From Recounting the Seasons: Poems, 1958–2005

Author: John Engels ’52


“Poems are by definition lively creatures,” writes John Engels ’52, and through the years his many creatures have enlivened the pages of The New Yorker, Harper’s, Prairie Schooner, Ploughshares, Sewanee Review and many other magazines of note. Recounting the Seasons: Poems, 1958–2005 (University of Notre Dame Press) offers the collected work of the award-winning author, along with new and previously unpublished poetry.

Here are three poems from his collection:

Turtle Hunter

Fingers and forearms terrified and chill,
I grabbled blind in the murky water
for the sawtooth edges of carapace,

caught desperate hold, tussled and flung
into the boat the raging snapper I’d trod up
from the cobbled bottom, scabrous,

spraddled and pissing, stony jaws
agape, plastron a fringe of leeches,
the one stone that of all

the dark-enclosing others had humped
under my foot, in the dangerous throb
of startlement thrust back.

In the Palais Royale Ballroom in 1948

Just at the end of the first set I step out
in my white tux, my white shoes
onto the sequined dais at center,
into a golden spot, another focused overhead

onto the spinning, mirrored ball,
spills and whirls of gold light everywhere,
like stars, like comets hurtling across
the blue cloth ceiling of the Palais Royale Ballroom

in South Bend. And I wait,
Kenton and the boys riffing quietly behind me,
Milt Bernhart disconsolate among the trombones,
June Christie waiting, even June, for this

is mine to do alone, and everyone
knows it; and everyone
is waiting. And then
I see out there beyond the light

the dancers begin to take notice, to turn,
to gather themselves into a circle around me,
arms linked, swaying, others, little
eager knots of them, hurrying to get back,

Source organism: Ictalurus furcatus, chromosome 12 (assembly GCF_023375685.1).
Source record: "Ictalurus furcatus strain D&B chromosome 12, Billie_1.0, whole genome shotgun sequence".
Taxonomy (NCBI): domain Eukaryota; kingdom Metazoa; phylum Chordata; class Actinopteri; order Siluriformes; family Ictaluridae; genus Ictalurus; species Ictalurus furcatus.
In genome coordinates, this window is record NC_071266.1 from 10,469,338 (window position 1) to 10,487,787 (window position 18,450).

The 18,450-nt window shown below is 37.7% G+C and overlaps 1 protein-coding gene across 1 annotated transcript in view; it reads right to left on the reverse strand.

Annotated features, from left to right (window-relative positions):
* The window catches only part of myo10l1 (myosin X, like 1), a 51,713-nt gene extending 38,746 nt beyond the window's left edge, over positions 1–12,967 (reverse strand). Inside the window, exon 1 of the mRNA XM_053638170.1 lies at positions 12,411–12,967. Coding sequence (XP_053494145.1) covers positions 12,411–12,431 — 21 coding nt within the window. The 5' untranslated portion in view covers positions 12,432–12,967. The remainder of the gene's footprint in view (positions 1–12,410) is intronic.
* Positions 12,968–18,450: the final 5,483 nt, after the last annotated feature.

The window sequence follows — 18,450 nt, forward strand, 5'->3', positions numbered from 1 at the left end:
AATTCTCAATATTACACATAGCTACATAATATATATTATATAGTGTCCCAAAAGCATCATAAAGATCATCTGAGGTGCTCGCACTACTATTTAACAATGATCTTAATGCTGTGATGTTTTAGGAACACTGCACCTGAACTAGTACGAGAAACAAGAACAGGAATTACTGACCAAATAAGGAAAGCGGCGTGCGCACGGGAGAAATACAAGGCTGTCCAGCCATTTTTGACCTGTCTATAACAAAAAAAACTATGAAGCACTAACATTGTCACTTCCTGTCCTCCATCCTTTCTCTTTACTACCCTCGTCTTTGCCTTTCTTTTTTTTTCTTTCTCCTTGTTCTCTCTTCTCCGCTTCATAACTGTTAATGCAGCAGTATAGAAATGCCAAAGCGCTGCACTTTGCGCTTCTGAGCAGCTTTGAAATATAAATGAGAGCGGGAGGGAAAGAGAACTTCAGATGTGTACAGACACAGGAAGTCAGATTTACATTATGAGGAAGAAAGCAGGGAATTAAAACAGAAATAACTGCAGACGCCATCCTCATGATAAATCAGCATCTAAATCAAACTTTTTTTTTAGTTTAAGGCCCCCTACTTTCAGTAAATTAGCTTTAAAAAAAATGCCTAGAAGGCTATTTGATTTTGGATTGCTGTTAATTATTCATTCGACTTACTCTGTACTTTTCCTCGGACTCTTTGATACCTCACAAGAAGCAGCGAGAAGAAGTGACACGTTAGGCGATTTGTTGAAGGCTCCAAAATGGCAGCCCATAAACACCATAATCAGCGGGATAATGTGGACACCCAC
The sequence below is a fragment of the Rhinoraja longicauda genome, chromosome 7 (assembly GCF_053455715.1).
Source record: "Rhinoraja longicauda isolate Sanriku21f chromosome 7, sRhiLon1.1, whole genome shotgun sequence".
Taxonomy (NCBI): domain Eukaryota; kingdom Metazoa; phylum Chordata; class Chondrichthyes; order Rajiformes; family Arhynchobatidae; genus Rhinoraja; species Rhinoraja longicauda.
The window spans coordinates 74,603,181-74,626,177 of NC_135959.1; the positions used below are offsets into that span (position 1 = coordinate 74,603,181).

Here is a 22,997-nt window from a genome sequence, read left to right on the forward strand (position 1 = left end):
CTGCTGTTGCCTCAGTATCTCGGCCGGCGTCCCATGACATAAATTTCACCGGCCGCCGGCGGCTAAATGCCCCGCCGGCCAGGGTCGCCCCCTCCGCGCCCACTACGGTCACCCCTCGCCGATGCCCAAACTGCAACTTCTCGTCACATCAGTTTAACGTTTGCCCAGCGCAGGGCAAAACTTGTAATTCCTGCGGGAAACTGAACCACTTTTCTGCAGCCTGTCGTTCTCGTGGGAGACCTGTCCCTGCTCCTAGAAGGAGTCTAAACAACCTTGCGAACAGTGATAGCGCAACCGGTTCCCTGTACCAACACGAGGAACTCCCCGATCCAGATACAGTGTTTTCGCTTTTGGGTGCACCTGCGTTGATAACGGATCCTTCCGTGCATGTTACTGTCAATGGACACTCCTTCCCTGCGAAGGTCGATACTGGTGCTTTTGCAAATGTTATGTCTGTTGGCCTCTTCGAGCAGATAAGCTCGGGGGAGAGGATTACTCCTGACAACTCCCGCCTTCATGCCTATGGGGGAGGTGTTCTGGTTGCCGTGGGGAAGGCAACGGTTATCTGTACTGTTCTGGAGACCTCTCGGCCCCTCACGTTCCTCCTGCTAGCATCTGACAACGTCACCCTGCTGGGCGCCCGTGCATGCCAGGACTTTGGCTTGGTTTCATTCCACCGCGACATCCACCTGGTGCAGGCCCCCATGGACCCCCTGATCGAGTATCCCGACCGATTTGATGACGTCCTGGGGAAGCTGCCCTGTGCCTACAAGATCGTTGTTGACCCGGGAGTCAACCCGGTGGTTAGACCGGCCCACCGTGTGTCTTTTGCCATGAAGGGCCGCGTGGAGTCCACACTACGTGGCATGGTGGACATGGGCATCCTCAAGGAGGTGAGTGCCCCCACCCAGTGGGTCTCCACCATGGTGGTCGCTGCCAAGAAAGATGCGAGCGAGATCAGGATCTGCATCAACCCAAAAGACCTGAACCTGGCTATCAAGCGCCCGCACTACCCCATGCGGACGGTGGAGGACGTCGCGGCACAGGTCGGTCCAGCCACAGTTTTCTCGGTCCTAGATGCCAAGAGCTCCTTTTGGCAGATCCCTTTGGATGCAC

the word having spread, even
unto the streets. And they gather around me and wait,
knowing what is to come, the air growing dense
with fragrances of gardenias, carnations,

the light that is like stars and comets
careening over the ceiling of the Palais Royale Ballroom.
They wait, and suddenly I raise to my lips
the red-gold Olds trombone,

and hit high G so clean, so sweet, so un-
endurably sustained, that the girls
I am remembering myself to have loved beyond desire
go faint with desire,

and the song is “Summertime,” and I am alone with it,
and play it out, drive through
to the last sweet resolution of the last phrase.
And then, my solo finished, the great band

riding it out behind me, the song diminishing
forever into the sky beyond the starry sky
which was the ceiling of the Palais Royale Ballroom in 1948,
my lips still numb from the embouchure, I think of it

as if in fact it might have been,
as if those dancers to whom too late and far too late
I have thought to offer this as a memory
might truly have gathered themselves around

and have remembered such a thing: the song
in its starry, high, unlikely register,
the surging of their bodies to that song:
the fragrance of light again.

Family Photographs

Who are these quaint people
who do not feel themselves perceived
and are therefore needless of glance
or touch or love, and stand

motionless, wholly contained,
behind them perhaps a fine shrubbery
or fading distances of field or lawn,
all of this under skies aglare with light

that blinded the cheap lens
in that instant of an instant which belonged
to us, to us, to us, to those among us
who opened the shutter to them

and they entered so that now they appear
to need neither to eat nor breathe air nor sleep
nor to be concerned for pain
or death or love or whatever changes

in whatever may be the world
and in utter innocence stare back
at the vacant eye of the lens
from the blind, absolute assurance of being.

From Recounting the Seasons: Poems, 1958–2005 (University of Notre Dame Press)

Reprinted with permission of the author, John Engels